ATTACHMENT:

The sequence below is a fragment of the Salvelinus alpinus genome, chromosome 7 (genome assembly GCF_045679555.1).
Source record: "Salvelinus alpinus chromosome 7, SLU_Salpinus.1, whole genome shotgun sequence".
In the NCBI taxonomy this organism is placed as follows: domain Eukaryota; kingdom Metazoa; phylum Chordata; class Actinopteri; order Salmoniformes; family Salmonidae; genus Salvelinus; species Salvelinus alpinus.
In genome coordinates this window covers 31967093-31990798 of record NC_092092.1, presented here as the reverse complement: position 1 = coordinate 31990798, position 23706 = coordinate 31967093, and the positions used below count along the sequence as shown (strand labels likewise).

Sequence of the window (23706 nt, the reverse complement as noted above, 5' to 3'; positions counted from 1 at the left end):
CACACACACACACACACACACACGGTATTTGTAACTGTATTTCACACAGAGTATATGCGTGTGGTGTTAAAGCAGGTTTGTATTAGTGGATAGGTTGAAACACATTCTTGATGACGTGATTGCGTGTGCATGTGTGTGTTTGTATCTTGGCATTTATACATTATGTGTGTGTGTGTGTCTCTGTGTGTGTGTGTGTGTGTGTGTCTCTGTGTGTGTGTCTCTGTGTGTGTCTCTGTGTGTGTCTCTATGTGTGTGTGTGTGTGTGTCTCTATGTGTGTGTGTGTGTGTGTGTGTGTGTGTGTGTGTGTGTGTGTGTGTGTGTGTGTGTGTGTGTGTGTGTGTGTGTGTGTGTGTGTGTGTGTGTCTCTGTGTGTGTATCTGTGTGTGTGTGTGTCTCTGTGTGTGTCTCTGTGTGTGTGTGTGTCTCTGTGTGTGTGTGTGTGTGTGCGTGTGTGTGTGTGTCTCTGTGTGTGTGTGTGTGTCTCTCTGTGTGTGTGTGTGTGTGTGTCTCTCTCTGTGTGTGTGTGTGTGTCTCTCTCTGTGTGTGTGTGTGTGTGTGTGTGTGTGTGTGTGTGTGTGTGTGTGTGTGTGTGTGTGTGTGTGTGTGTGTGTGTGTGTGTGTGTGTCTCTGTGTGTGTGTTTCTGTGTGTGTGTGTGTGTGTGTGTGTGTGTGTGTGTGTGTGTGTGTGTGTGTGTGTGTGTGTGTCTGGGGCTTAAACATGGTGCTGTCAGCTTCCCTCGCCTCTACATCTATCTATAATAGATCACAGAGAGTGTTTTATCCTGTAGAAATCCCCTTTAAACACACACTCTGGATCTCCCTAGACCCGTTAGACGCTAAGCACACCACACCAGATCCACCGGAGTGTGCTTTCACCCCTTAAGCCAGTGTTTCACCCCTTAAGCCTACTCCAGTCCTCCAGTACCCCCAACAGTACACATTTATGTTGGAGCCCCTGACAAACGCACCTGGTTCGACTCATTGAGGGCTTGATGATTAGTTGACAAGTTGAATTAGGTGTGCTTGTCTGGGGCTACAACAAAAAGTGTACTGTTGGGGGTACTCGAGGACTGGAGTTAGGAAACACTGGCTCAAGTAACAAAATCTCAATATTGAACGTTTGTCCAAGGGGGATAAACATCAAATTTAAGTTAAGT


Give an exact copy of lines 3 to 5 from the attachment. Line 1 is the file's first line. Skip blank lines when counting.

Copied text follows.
In the NCBI taxonomy this organism is placed as follows: domain Eukaryota; kingdom Metazoa; phylum Chordata; class Actinopteri; order Salmoniformes; family Salmonidae; genus Salvelinus; species Salvelinus alpinus.
In genome coordinates this window covers 31967093-31990798 of record NC_092092.1, presented here as the reverse complement: position 1 = coordinate 31990798, position 23706 = coordinate 31967093, and the positions used below count along the sequence as shown (strand labels likewise).

Sequence of the window (23706 nt, the reverse complement as noted above, 5' to 3'; positions counted from 1 at the left end):